How the world has changed in a couple of short years weeks!

Time has both compressed and stood still, don’t you think? The days are blurring together, yet our life of just a month ago seems like a distant memory. I refer to something that happened “last week,” then remember it was only yesterday.

My perspective on other things also seems to be off kilter. At times it seems like I have a laser-sharp focus on what is truly important — connecting with people despite social distancing; making sure we have provisions as we self-isolate in a house of seven; washing my hands — yet I also notice myself fixating on unimportant details (like wishing I could get my hair cut or my nail polish off) or forgetting momentarily that we can’t safely do certain things that we’re accustomed to doing (such as getting in a car with someone to grab milk when we are carefully keeping 6 feet apart). Continue reading “Perspective”

Background Noise

I’ve been thinking more than usual about background noise.

Some background noise needs to be created, like the fake ocean sounds in a baby’s nursery that help her go to sleep.

Some background noise needs to be moved from the background to the foreground of our attention so that we can consciously listen to it and actually appreciate it, like insects on a summer evening or construction noise that may seem like a nuisance but represents renovation and renewal. Continue reading “Background Noise”

Foreign Currency

How many types of currency are in your wallet at the moment? One? None?! I have three, because I’m travelling, and will likely have four a few days from now. I’m constantly doing price conversions in my head and wondering which currency is listed on menus and price tags.

Currency is how we express value.

What currencies are most highly valued in your work? In traditional for-profit businesses, the answer is usually money – maybe revenue or profitability or growth rates. Increasingly, you may also be adding social or planetary benefits to that equation. Continue reading “Foreign Currency”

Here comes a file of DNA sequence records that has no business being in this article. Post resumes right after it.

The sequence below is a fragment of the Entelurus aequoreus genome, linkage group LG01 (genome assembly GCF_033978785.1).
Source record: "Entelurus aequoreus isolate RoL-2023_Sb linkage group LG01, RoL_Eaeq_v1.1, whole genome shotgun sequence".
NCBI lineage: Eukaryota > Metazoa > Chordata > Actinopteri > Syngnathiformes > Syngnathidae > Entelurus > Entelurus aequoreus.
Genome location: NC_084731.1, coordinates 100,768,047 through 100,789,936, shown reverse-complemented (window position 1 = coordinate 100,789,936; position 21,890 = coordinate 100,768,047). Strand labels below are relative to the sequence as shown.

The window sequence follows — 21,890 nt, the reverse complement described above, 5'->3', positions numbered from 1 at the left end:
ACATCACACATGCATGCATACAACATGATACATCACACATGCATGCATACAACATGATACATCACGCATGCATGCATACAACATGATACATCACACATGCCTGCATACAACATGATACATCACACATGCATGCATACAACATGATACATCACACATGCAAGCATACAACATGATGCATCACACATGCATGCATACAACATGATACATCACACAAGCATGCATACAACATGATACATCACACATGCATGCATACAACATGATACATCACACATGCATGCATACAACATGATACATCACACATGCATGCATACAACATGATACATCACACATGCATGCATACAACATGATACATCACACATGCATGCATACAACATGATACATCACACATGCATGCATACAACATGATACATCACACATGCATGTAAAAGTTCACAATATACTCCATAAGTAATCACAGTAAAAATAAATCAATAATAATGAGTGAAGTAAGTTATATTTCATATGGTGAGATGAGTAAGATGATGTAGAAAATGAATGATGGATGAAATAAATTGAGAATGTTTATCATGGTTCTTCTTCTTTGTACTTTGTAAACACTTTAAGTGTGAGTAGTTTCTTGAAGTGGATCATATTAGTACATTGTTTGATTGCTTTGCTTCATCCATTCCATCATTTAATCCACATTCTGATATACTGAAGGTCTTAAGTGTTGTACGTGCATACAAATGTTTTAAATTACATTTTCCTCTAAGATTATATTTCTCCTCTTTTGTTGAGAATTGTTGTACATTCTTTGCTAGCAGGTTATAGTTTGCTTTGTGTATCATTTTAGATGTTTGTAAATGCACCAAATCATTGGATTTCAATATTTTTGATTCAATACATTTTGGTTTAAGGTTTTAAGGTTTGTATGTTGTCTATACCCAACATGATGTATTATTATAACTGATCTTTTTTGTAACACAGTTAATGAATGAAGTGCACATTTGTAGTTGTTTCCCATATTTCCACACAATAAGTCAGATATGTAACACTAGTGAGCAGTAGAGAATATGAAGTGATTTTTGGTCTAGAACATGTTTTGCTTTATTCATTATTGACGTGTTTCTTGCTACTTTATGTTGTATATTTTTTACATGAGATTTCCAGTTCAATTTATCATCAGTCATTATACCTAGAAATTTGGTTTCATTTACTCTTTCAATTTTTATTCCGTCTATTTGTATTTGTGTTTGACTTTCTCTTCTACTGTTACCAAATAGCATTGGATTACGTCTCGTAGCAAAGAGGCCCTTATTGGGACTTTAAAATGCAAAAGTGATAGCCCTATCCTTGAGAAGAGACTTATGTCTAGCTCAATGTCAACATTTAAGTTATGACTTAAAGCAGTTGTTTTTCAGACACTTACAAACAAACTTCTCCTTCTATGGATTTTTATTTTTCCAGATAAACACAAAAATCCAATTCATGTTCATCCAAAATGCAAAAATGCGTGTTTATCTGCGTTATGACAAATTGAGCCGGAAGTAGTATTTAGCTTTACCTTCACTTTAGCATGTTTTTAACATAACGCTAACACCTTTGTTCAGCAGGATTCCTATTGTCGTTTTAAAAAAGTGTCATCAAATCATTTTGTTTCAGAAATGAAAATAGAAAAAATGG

How Decisions are Really Made

In the city where I live, there have long been calls for the creation of fenced, leash-free dog areas. I’ve been involved in facilitating a few of the meetings about them — over years, not months. The community engagement that went into planning these dog parks was extensive, and support for the initiative was robust.

The first one was installed last year, with at least one more about to be constructed. And now the local Council has voted to remove the one and cancel the rest, pending further study.

Why? Because some of the neighbours who live close to the new dog park are very unhappy.

So what happened? Continue reading “How Decisions are Really Made”

Physician, Heal Thyself

I am currently participating in board meetings of the International Association of Facilitators, in my new role as Regional Director for Canada. Seventeen of us have gathered for three days in Kuala Lumpur.

We’re right in the thick of things, but two insights I’ve gained so far:

  1. Even a bunch of facilitators can struggle with getting stuck in the weeds, and it happens predictably in the early afternoon. (But that’s a post for another day!)
  2. It is both hard and good for me to be a participant sometimes.

Continue reading “Physician, Heal Thyself”